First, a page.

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# Pattern Synonyms

Most language entities in Haskell can be named so that they can be abbreviated instead of written out in full. This proposal provides the same power for patterns.

## Motivating example

Here is a simple representation of types

data Type = App String [Type]

Using this representations the arrow type looks like `App "->" [t1, t2]`.
Here are functions that collect all argument types of nested arrows and recognize the `Int` type:

collectArgs :: Type -> [Type] collectArgs (App "->" [t1, t2]) = t1 : collectArgs t2 collectArgs _ = [] isInt (App "Int" []) = True isInt _ = False

Matching on `App` directly is both hard to read and error prone to write.

The proposal is to introduce a way to give patterns names:

pattern Arrow t1 t2 = App "->" [t1, t2] pattern Int = App "Int" []

And now we can write

collectArgs :: Type -> [Type] collectArgs (Arrow t1 t2) = t1 : collectArgs t2 collectArgs _ = [] isInt Int = True isInt _ = False

Here is a second example from pigworker on Reddit. Your basic sums-of-products functors can be built from this kit.

newtype K a x = K a newtype I x = I x newtype (:+:) f g x = Sum (Either (f x) (g x)) newtype (:*:) f g x = Prod (f x, g x)

and then you can make recursive datatypes via

newtype Fix f = In (f (Fix f))

e.g.,

type Tree = Fix (K () :+: (I :*: I))

and you can get useful generic operations cheaply because the functors in the kit are all `Traversable`, admit a partial zip operation, etc.

You can define friendly constructors for use in expressions

leaf :: Tree leaf = In (Sum (Left (K ()))) node :: Tree -> Tree -> Tree node l r = In (Sum (Right (Prod (I l, I r))))

but any `Tree`-specific pattern matching code you write will be wide and obscure. Turning these definitions into pattern synonyms means you can have both readable type-specific programs and handy generics without marshalling your data between views.

## Pattern-only synonyms

The simplest form of pattern synonyms is the one from the examples above. The grammar rule is:

`pattern` *conid* *varid _{1}* ...

*varid*

_{n}`=`

*pat*

`pattern` *varid _{1}*

*consym*

*varid*

_{2}`=`

*pat*

- Each of the variables on the left hand side must occur exactly once on the right hand side
- Pattern synonyms are not allowed to be recursive. Cf. type synonyms.
- The semantics is simply expansion of the synonym.

Pattern synonyms can be exported and imported by prefixing the *conid* with the keyword `pattern`:

module Foo (pattern Arrow) where ...

This is required because pattern synonyms are in the namespace of constructors, so it's perfectly valid to have

data P = C pattern P = 42

You may also give a type signature for a pattern, but as with most other type signatures in Haskell it is optional:

`pattern` *conid* `::` *type*

E.g.

pattern Arrow :: Type -> Type -> Type pattern Arrow t1 t2 = App "->" [t1, t2]

Together with ViewPatterns we can now create patterns that look like regular patterns to match on existing (perhaps abstract) types in new ways:

import qualified Data.Sequence as Seq pattern Empty = (Seq.viewl -> Seq.EmptyL) pattern x :< xs = (Seq.viewl -> x Seq.:< xs) pattern xs :> x = (Seq.viewr -> xs Seq.:> x)

## Implicitly-bidirectional pattern synonyms

In cases where *pat* is in the intersection of the grammars for patterns and expressions (i.e. is valid both as an expression and a pattern), the pattern synonym is said to be bidirectional, and can be used in expression contexts as well.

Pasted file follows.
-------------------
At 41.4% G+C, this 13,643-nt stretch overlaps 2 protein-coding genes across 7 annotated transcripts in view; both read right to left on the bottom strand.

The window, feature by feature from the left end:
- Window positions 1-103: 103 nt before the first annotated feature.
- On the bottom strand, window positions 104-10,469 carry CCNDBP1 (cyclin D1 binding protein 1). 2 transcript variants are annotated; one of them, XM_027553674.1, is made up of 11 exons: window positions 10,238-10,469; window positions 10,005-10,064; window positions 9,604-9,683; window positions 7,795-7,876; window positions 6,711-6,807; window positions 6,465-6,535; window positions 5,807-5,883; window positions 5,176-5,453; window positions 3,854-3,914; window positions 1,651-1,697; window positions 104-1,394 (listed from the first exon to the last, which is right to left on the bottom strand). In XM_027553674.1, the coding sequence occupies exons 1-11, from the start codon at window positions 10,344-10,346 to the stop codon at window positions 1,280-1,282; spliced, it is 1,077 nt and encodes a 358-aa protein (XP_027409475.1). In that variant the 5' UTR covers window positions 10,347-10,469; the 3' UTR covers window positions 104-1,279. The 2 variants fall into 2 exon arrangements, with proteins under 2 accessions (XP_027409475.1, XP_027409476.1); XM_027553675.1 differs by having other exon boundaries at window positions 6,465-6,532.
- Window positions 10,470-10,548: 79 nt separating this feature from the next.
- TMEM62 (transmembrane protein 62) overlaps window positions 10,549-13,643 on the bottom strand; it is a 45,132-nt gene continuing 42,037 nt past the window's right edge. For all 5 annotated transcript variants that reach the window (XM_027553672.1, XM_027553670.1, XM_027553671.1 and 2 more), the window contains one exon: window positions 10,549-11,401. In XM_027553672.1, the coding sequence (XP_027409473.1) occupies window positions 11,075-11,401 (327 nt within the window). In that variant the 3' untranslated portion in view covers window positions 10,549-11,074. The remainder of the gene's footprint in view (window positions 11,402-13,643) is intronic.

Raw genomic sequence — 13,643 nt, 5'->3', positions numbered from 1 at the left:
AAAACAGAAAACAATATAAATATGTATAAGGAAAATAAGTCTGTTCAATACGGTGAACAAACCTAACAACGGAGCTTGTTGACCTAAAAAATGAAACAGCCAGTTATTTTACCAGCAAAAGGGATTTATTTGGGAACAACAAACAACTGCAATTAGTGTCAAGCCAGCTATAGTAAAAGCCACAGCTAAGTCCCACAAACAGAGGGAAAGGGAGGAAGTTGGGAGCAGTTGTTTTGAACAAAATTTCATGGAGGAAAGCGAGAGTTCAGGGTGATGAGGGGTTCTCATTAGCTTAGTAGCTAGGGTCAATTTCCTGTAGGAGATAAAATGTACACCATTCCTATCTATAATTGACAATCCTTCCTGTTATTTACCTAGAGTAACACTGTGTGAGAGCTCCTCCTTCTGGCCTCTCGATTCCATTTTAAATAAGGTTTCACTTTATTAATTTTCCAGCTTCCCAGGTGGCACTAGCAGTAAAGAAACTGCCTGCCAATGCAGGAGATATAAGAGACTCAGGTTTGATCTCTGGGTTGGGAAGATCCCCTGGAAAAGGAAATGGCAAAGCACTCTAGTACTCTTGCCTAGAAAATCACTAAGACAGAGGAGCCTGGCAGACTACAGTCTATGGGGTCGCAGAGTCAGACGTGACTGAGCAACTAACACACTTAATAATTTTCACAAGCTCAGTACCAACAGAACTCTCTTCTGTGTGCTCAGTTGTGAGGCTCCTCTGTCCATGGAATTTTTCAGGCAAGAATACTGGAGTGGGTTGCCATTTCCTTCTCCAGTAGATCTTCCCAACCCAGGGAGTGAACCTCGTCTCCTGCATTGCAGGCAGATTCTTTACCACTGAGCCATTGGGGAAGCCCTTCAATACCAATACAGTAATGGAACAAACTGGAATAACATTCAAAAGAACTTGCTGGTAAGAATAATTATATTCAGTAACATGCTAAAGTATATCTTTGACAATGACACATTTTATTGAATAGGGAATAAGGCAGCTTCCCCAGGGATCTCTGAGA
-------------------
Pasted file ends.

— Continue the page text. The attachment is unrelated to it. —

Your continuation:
For example, the following two are not bidirectional:

pattern ThirdElem x = _:_:x:_ pattern Snd y = (x, y)

since the right-hand side is not a closed expression of {*x*} and {*y*} respectively.

In contrast, the pattern synonyms for *Arrow* and *Int* above are bidirectional, so you can e.g. write:

arrows :: [Type] -> Type -> Type arrows = flip $ foldr Arrow

## Explicitly-bidirectional pattern synonyms

What if you want to use `Plus1` from the earlier example in an expression?
It's clearly impossible since its expansion is a pattern that has no meaning as an expression.
Nevertheless, if we want to make what looks like a constructor for a type we will often want to use it in both patterns and expressions.
This is the rationale for the most complicated synonyms, the bidirectional ones. They provide two expansions, one for patterns and one for expressions.

`pattern` *conid* *varid _{1}* ...

*varid*

_{n}`=`

*pat*

`where`

*cfunlhs*

*rhs*

where *cfunlhs* is like *funlhs*, except that the functions symbol is a *conid* instead of a *varid*.

Example:

pattern Plus1 n = n1 | let n = n1-1, n >= 0 where Plus1 n = n + 1

The first part as is before and describes the expansion of the synonym in patterns. The second part describes the expansion in expressions.

fac 0 = 0 fac (Plus1 n) = Plus1 n * fac n

## Associated pattern synonyms

Just like data types and type synonyms can be part of a class declaration, it would be possible to have pattern synonyms as well.

Example:

class ListLike l where pattern Nil :: l a pattern Cons :: a -> l a -> a isNil :: l a -> Bool isNil Nil = True isNil (Cons _ _) = False append :: l a -> l a -> l a instance ListLike [] where pattern Nil = [] pattern Cons x xs = x:xs append = (++) headOf :: (ListLike l) => l a -> Maybe a headOf Nil = Nothing headOf (Cons x _) = Just x

One could go one step further and leave out the `pattern` keyword to obtain *associated constructors*, which are required to be bidirectional. The capitalized identifier would indicate that a pattern synonym is being defined. For complicated cases one could resort to the `where` syntax (shown above).

## Typed pattern synonyms

So far patterns only had *syntactic* meaning. In comparison Ωmega has *typed* pattern synonyms, so they become first class values. (I am not suggesting this for Haskell, yet.)